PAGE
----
receive an enable signal indicating that the I/O instruction is at least as privileged as an operative I/O privilege level being used by the processor, an I/O port number and a security context identification (SCID) value, wherein the I/O port number indicates a number of an I/O port referenced by an I/O instruction, wherein the SCID value indicates a security context level of a memory location including the I/O instruction and one of a plurality of input/output (I/O) permission bitmaps stored within the memory, and wherein the SCID value is determined independently of the I/O instruction to be stored in the memory location, and
use, in response to receiving the enable signal, the SCID value and the I/O port number to access the input/output (I/O) permission bitmap indicated by the SCID value to obtain a permission bit corresponding to the I/O port, and to produce an output signal dependent upon a value of the permission bit; and
wherein the execution unit is coupled to receive the output signal and configured to execute the I/O instruction dependent upon the output signal.
31. A method for selectively executing an input/output (I/O) instruction, the method comprising:
creating a plurality of input/output (I/O) permission bitmaps in a memory, wherein each I/O permission bitmap comprises a plurality of permission bits, and wherein each of the permission bits corresponds to a different one of a plurality of I/O ports, and wherein each of the permission bits has a value indicating whether access to the corresponding I/O port is allowed;
receiving an enable signal indicating that the I/O instruction is at least as privileged as one of a plurality of input/output (I/O) privilege levels being used by the processor, an I/O port number and a security context identification (SCID) value, wherein the I/O port number indicates the I/O port referenced by the I/O instruction, and wherein the SCID value indicates a security context level of a memory location including the I/O instruction and one of the plurality of input/output (I/O) permission bitmaps stored within the memory, and wherein the SCID value is determined independently of the I/O instruction to be stored in the memory location;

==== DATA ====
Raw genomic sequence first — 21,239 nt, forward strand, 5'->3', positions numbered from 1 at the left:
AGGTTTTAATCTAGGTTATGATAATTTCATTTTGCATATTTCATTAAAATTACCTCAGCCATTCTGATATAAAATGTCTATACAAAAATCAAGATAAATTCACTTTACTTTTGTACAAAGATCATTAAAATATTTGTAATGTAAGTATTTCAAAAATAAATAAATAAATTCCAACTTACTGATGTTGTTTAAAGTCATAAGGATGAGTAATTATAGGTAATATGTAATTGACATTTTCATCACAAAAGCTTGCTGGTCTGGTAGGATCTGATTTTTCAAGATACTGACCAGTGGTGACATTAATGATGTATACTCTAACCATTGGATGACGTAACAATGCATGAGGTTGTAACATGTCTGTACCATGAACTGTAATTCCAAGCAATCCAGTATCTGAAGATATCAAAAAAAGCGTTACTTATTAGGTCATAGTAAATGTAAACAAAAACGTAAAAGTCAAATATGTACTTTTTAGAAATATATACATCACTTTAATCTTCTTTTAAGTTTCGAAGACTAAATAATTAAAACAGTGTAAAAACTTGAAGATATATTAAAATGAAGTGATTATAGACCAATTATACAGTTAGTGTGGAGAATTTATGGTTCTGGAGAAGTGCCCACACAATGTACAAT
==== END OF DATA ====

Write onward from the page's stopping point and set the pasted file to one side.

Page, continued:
using, in response to receiving the enable signal, the SCID value and the I/O port number to access the I/O permission bitmap indicated by the SCID value to obtain a permission bit corresponding to the I/O port; and
executing the I/O instruction dependent upon a value of the permission bit corresponding to the I/O port.
32. The method of claim 31, further comprising:
storing data including the I/O instruction.
33. The method of claim 32, wherein storing the data including the I/O instruction further comprises storing the data including the I/O instruction in the memory.
34. The method of claim 33, wherein storing the data including the I/O instruction in the memory further comprises storing the data including the I/O instruction in the memory such that the data are arranged within a plurality of memory pages.
35. The method of claim 31, wherein receiving the I/O port number and the SCID value further comprises receiving the I/O port number and the SCID value during execution of the I/O instruction.
36. The method of claim 31, wherein executing the I/O instruction dependent upon the value of the permission bit corresponding to the I/O port further comprises executing the I/O instruction if the value of the permission bit corresponding to the I/O port indicates access to the I/O port is allowed.
Description
BACKGROUND OF THE INVENTION

1. Field of the Invention

This invention relates generally to memory management systems and methods, and, more particularly, to memory management systems and methods that provide protection for data stored within a memory.

2. Description of the Related Art

The 80x86 (i.e., “x86”) processor architecture allows for an input/output (I/O) address space separate from a memory address space. The x86 I/O address space is a continuous block of 64 k 8-bit data units located at addresses ranging from 0 to 65,535 (0000h to FFFFh, where ‘h’ indicates a hexadecimal number), and is typically used for communication with peripheral devices (e.g., a keyboard, disk drives, etc.). Peripheral devices typically include special access registers called “I/O ports,” or simply “ports.” The I/O ports may be 8-bit ports, 16-bit ports, or 32-bit ports. The 8-bit ports are accessed using their unique byte addresses. The 16-bit I/O ports include two adjacent bytes, and 32-bit I/O ports include four adjacent bytes. The 16- and 32-bit I/O ports are accessed using the lowest address of all of their adjacent bytes.